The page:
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Boswell’s Enlightenment

Boswell’s Enlightenment

Robert Zaretsky

ISBN 9780674368231

Publication date: 03/23/2015

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Throughout his life, James Boswell struggled to fashion a clear account of himself, but try as he might, he could not reconcile the truths of his era with those of his religious upbringing. Boswell’s Enlightenment examines the conflicting credos of reason and faith, progress and tradition that pulled Boswell, like so many eighteenth-century Europeans, in opposing directions. In the end, the life of the man best known for writing Samuel Johnson’s biography was something of a patchwork affair. As Johnson himself understood: “That creature was its own tormentor, and I believe its name was BOSWELL.”

Few periods in Boswell’s life better crystallize this internal turmoil than 1763–1765, the years of his Grand Tour and the focus of Robert Zaretsky’s thrilling intellectual adventure. From the moment Boswell sailed for Holland from the port of Harwich, leaving behind on the beach his newly made friend Dr. Johnson, to his return to Dover from Calais a year and a half later, the young Scot was intent on not just touring historic and religious sites but also canvassing the views of the greatest thinkers of the age. In his relentless quizzing of Voltaire and Rousseau, Hume and Johnson, Paoli and Wilkes on topics concerning faith, the soul, and death, he was not merely a celebrity-seeker but—for want of a better term—a truth-seeker. Zaretsky reveals a life more complex and compelling than suggested by the label “Johnson’s biographer,” and one that 250 years later registers our own variations of mind.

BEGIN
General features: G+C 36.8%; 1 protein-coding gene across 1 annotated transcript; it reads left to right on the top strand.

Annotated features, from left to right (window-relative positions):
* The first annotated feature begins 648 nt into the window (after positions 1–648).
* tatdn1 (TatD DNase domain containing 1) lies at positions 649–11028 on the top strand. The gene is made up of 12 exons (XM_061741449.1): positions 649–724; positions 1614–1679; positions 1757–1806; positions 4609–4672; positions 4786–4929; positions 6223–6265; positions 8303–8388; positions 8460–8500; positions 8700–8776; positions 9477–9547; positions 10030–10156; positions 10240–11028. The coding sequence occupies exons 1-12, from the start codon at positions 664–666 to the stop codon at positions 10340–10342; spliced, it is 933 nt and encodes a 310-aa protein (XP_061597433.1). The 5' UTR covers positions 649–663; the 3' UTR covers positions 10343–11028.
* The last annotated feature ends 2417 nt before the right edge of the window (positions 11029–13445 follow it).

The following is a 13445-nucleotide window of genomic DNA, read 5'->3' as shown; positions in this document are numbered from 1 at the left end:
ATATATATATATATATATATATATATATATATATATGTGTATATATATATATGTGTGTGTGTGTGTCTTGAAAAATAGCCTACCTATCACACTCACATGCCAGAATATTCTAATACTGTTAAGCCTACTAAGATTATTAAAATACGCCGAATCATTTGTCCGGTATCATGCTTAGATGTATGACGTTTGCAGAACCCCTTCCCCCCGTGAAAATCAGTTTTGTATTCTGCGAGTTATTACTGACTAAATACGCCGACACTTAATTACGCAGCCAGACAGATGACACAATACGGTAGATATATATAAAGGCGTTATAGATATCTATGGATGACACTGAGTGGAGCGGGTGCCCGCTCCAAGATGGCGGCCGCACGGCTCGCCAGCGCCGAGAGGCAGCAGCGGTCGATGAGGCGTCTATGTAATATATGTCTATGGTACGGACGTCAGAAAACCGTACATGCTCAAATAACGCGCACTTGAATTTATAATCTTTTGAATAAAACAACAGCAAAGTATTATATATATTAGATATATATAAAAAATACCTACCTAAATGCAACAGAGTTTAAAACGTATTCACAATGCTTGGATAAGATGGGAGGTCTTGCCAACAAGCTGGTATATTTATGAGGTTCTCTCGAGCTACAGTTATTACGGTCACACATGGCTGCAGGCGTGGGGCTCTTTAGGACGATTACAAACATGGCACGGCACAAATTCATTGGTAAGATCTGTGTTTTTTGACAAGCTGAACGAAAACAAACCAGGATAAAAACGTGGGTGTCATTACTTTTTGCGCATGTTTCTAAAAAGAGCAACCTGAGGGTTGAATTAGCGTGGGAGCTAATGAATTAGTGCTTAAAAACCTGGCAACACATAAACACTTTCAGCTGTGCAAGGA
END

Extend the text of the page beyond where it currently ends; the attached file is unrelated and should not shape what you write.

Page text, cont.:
• The key theme of Robert Zaretsky’s splendid new book on James Boswell is that his life was a roaming drama of self-discovery…Boswell’s Enlightenment is thus about the art of living. Boswell’s interest for the historian lies not with the originality of his thought—there was none—but as an example of someone who struggled, Zaretsky shows, ‘to bend his person to certain philosophical ends.’ Hume, Johnson, Rousseau and Voltaire were asked to help him divine what those ends might be. Zaretsky’s elegantly written book, then, stands alongside a growing literature—including the works of Pierre Hadot (Philosophy as a Way of Life) and Alexander Nehemas (The Art of Living)—that renders the history of philosophy not as an academic pursuit, but as something wrought in pursuit of the common good.

    —Gavin Jacobson, Times Literary Supplement


  • Robert Zaretsky is a literary biographer and historian of France. He is Professor of Humanities at the Honors College, University of Houston, and the author of many books, including A Life Worth Living: Albert Camus and the Quest for Meaning and Boswell’s Enlightenment. Zaretsky is the history editor for the Los Angeles Review of Books, a regular columnist for The Forward, and a frequent contributor to the New York Times, Los Angeles Times, Foreign Policy, and Chronicle of Higher Education.

Book Details

  • 288 pages
  • 5-1/2 x 8-1/4 inches
  • Belknap Press

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